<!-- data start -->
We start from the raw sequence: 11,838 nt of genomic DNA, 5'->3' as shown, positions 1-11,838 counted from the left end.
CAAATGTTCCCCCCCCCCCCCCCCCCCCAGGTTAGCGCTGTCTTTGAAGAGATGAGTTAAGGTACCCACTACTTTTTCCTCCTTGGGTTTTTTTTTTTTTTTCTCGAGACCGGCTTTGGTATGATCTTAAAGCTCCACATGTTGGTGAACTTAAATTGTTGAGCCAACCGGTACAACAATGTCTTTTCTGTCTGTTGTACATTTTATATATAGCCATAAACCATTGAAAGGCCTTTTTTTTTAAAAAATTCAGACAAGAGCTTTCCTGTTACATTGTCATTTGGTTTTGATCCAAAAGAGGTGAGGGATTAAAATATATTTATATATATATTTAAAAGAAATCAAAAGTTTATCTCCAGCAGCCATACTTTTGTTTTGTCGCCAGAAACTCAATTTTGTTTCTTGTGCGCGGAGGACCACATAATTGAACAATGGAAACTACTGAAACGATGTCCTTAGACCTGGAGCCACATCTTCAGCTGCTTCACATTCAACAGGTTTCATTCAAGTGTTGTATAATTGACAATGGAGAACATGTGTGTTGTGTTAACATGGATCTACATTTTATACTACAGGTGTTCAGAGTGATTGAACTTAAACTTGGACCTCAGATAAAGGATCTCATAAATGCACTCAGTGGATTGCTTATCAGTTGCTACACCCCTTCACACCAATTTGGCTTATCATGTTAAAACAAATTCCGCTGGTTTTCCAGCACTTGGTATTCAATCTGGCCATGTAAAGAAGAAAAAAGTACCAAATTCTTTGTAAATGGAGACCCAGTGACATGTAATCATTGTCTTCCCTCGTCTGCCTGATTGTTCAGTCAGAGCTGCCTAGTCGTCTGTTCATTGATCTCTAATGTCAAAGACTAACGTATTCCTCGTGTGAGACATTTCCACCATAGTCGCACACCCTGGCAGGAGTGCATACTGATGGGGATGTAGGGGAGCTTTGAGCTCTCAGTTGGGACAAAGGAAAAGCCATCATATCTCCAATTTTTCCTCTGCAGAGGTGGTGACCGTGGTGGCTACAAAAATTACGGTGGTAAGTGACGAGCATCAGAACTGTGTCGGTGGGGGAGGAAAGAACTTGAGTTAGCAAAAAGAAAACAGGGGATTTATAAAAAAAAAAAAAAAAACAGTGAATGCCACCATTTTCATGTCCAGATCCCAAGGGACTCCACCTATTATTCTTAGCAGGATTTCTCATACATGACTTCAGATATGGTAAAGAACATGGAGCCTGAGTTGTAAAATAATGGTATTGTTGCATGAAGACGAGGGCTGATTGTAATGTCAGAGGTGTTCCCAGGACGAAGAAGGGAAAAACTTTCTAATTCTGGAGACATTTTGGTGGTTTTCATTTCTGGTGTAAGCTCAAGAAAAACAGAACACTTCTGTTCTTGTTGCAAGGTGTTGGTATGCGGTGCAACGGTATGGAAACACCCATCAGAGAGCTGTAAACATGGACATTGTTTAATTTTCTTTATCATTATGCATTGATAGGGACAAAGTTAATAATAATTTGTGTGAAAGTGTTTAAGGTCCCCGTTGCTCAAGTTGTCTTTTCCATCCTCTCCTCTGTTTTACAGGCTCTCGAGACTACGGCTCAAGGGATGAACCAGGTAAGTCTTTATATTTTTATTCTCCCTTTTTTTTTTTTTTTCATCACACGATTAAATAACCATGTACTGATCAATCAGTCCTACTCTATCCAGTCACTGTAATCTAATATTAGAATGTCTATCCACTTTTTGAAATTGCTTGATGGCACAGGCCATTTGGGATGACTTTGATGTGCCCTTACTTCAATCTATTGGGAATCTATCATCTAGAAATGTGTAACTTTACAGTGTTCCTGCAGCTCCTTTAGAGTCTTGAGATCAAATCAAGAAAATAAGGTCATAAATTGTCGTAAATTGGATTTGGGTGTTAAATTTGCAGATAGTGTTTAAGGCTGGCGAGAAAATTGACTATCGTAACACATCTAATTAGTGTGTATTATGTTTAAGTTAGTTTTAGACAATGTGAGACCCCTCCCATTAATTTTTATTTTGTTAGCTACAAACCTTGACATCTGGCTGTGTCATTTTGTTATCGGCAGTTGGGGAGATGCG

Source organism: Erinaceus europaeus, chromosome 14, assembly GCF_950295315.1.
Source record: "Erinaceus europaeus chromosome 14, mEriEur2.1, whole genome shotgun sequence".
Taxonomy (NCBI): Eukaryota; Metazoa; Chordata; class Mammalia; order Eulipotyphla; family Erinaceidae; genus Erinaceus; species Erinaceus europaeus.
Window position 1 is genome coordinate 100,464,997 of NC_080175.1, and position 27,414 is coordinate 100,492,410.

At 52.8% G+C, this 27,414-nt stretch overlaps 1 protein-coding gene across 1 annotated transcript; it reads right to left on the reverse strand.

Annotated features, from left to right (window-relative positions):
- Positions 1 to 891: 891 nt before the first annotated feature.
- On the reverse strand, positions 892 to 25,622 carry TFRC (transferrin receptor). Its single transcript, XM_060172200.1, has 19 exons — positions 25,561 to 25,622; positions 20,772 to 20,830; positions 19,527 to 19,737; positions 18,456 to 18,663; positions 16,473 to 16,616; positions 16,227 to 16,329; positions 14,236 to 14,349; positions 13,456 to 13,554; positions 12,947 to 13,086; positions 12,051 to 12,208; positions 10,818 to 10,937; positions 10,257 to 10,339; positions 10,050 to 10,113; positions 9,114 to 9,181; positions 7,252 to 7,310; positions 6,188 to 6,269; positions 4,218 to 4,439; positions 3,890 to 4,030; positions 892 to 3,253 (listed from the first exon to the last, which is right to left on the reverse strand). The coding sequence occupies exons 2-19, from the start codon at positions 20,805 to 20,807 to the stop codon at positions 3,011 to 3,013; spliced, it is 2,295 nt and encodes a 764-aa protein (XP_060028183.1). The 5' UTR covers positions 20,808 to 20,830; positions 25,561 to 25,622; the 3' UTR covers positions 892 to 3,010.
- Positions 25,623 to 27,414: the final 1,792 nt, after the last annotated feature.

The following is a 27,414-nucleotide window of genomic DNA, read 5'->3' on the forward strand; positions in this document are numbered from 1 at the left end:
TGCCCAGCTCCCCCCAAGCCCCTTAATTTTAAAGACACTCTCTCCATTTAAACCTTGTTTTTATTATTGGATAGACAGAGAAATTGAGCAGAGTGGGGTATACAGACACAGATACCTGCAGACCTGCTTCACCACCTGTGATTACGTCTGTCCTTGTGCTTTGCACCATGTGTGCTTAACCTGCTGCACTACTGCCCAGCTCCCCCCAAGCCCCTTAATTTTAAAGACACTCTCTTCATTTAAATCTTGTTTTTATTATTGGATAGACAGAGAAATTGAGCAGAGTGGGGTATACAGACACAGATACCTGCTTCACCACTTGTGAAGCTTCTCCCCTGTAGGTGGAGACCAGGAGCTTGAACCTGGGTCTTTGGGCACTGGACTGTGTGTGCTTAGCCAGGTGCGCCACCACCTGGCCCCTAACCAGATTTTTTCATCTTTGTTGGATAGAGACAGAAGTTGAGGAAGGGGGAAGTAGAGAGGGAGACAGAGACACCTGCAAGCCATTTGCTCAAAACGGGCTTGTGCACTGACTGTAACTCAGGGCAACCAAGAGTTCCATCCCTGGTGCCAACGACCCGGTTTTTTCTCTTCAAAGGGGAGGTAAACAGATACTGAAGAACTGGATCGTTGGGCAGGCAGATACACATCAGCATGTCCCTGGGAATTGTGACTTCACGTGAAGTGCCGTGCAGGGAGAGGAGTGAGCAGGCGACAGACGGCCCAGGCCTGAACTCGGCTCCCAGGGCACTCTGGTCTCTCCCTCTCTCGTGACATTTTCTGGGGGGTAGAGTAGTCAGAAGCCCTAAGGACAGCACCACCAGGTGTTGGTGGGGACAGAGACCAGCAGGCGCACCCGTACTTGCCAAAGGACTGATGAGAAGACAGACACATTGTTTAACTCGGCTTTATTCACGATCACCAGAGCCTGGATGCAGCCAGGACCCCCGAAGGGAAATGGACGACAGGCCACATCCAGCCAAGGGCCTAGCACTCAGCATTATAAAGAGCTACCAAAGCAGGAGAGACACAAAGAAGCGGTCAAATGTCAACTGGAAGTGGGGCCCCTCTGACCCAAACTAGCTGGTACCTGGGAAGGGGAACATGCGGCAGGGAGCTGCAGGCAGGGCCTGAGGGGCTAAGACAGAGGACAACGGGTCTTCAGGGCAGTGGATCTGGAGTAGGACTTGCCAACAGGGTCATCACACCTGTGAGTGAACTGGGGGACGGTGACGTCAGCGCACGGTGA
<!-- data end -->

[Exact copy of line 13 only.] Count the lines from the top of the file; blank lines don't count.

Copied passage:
TGCCCAGCTCCCCCCAAGCCCCTTAATTTTAAAGACACTCTCTCCATTTAAACCTTGTTTTTATTATTGGATAGACAGAGAAATTGAGCAGAGTGGGGTATACAGACACAGATACCTGCAGACCTGCTTCACCACCTGTGATTACGTCTGTCCTTGTGCTTTGCACCATGTGTGCTTAACCTGCTGCACTACTGCCCAGCTCCCCCCAAGCCCCTTAATTTTAAAGACACTCTCTTCATTTAAATCTTGTTTTTATTATTGGATAGACAGAGAAATTGAGCAGAGTGGGGTATACAGACACAGATACCTGCTTCACCACTTGTGAAGCTTCTCCCCTGTAGGTGGAGACCAGGAGCTTGAACCTGGGTCTTTGGGCACTGGACTGTGTGTGCTTAGCCAGGTGCGCCACCACCTGGCCCCTAACCAGATTTTTTCATCTTTGTTGGATAGAGACAGAAGTTGAGGAAGGGGGAAGTAGAGAGGGAGACAGAGACACCTGCAAGCCATTTGCTCAAAACGGGCTTGTGCACTGACTGTAACTCAGGGCAACCAAGAGTTCCATCCCTGGTGCCAACGACCCGGTTTTTTCTCTTCAAAGGGGAGGTAAACAGATACTGAAGAACTGGATCGTTGGGCAGGCAGATACACATCAGCATGTCCCTGGGAATTGTGACTTCACGTGAAGTGCCGTGCAGGGAGAGGAGTGAGCAGGCGACAGACGGCCCAGGCCTGAACTCGGCTCCCAGGGCACTCTGGTCTCTCCCTCTCTCGTGACATTTTCTGGGGGGTAGAGTAGTCAGAAGCCCTAAGGACAGCACCACCAGGTGTTGGTGGGGACAGAGACCAGCAGGCGCACCCGTACTTGCCAAAGGACTGATGAGAAGACAGACACATTGTTTAACTCGGCTTTATTCACGATCACCAGAGCCTGGATGCAGCCAGGACCCCCGAAGGGAAATGGACGACAGGCCACATCCAGCCAAGGGCCTAGCACTCAGCATTATAAAGAGCTACCAAAGCAGGAGAGACACAAAGAAGCGGTCAAATGTCAACTGGAAGTGGGGCCCCTCTGACCCAAACTAGCTGGTACCTGGGAAGGGGAACATGCGGCAGGGAGCTGCAGGCAGGGCCTGAGGGGCTAAGACAGAGGACAACGGGTCTTCAGGGCAGTGGATCTGGAGTAGGACTTGCCAACAGGGTCATCACACCTGTGAGTGAACTGGGGGACGGTGACGTCAGCGCACGGTGA